With the apparatus thus initially conditioned, the operations are begun by the operator pressing the forward start switch button 101. This energizes the motor 20 which drives the conveyor belts 12 and 17 moving the fabric 10 to be cut forwardly through the space between the upper and lower members of the clamping mechanism and past the cutters 57 and 58 which are now disposed at one side of the path of travel of the fabric. When the forward edge of the fabric engages the end stop or gage bar 98, the operator actuates the stop switch button 102 thus stopping the conveyor motor 20 and hence the conveyors 12 and 17. He then actuates the valve 107, through operation of the valve actuator 108, so that fluid pressure is now supplied to the tube 47 and is exhausted from the tube 46. Hence, the clamping means is now actuated from the position shown in FIG. 3 to the clamping position as shown in FIG. 4. The operator next actuates the appropriate carriage start button 104 or 106, depending upon the position of the carriage, and the motor 63 is now energized so that the carriage is moved transversely of the strip with the cutters 57 and 58 rotating and severing the strip adjacent its clamped portion as will be apparent from the showing in FIG. 4. When the carriage 51 has completed its traverse of the fabric and has thus completely severed the protruding piece thereof, the motor 63 is stopped by actuation of the limit switch 109 whereupon the operator can manually remove the cut piece of material laterally from the table 95, this being facilitated by the balls 99 The operating cycle is repeated by actuating the valve 107 to apply fluid pressure to the tube 46 and exhaust the tube 47. This restores the clamping means to the position shown in FIG. 3. The conveyor motor 20 is again started by actuation of start switch button 101 and, when the material has been advanced to the desired extent as can be readily determined by its abutment with the end stop or gage 98, the conveyors are again stopped by actuation of switch button 102. The clamping means is now again actuated following which the carriage is again traversed across the material, moving now in the direction opposite to its previous traverse, through appropriate actuation of the start switch button 104 or 106. In the event it is desired to cut a piece of fabric to a length shorter than that for which the end gage is set, this can be readily effected, without need for readjusting the end gage, either by stopping travel of the material prior to its contact with the end gage or by allowing such contact to occur and then reversing the conveyor motor 20 through actuation of the switch button 103. This feature is of particular importance when auttomatic controls are provided for the apparatus such that the motor 20 is automatically stopped when the material touches the end stop or gage or has approached to within a predetermined distance thereof.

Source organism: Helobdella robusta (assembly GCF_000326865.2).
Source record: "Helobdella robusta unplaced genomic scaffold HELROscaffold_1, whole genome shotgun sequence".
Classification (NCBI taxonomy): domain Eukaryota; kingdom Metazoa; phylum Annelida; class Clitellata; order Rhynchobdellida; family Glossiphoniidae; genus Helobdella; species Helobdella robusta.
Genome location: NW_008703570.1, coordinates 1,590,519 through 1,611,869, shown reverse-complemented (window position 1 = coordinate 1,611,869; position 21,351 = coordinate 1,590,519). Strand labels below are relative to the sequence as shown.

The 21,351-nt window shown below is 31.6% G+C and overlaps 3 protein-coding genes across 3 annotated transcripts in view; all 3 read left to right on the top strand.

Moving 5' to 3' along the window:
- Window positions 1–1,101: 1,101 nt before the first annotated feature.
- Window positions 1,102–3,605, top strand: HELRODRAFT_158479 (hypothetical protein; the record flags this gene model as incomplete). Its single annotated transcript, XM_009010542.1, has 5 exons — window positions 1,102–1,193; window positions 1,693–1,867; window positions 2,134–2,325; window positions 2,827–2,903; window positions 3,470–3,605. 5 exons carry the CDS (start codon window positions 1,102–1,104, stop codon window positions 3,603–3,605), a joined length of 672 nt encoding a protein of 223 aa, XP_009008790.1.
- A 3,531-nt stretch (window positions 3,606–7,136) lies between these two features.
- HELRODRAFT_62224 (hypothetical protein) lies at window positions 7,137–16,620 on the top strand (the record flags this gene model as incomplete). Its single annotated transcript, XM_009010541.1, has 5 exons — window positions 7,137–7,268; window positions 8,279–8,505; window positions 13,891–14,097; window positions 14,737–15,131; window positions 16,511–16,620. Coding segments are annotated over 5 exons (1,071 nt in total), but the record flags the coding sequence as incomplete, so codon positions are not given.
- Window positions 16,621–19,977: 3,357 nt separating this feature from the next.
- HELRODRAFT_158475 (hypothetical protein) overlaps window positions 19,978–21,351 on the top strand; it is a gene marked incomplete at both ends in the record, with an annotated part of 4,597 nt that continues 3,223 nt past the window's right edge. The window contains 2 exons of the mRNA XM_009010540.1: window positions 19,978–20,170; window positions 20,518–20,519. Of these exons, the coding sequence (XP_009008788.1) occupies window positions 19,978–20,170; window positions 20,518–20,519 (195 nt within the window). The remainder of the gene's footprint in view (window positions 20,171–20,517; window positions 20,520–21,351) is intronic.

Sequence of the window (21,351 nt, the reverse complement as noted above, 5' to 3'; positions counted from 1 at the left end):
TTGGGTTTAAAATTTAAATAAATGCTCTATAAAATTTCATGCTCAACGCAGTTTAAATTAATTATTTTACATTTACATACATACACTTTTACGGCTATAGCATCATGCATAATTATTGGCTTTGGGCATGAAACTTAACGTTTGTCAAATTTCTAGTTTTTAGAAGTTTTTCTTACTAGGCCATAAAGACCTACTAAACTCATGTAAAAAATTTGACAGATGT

The speed of the carriage relative to the cutters can be varied by replacing the idler 85 with one of different size which will, of course, alter the surface speed of the two cutters relative to the carriage travel without altering the speed of the one cutter relative to the other. However, the relative speeds of the two cutters may be altered by changing the gears 83 and 84 which is also made possible by the provision for adjustability in the mounting for the idler 85.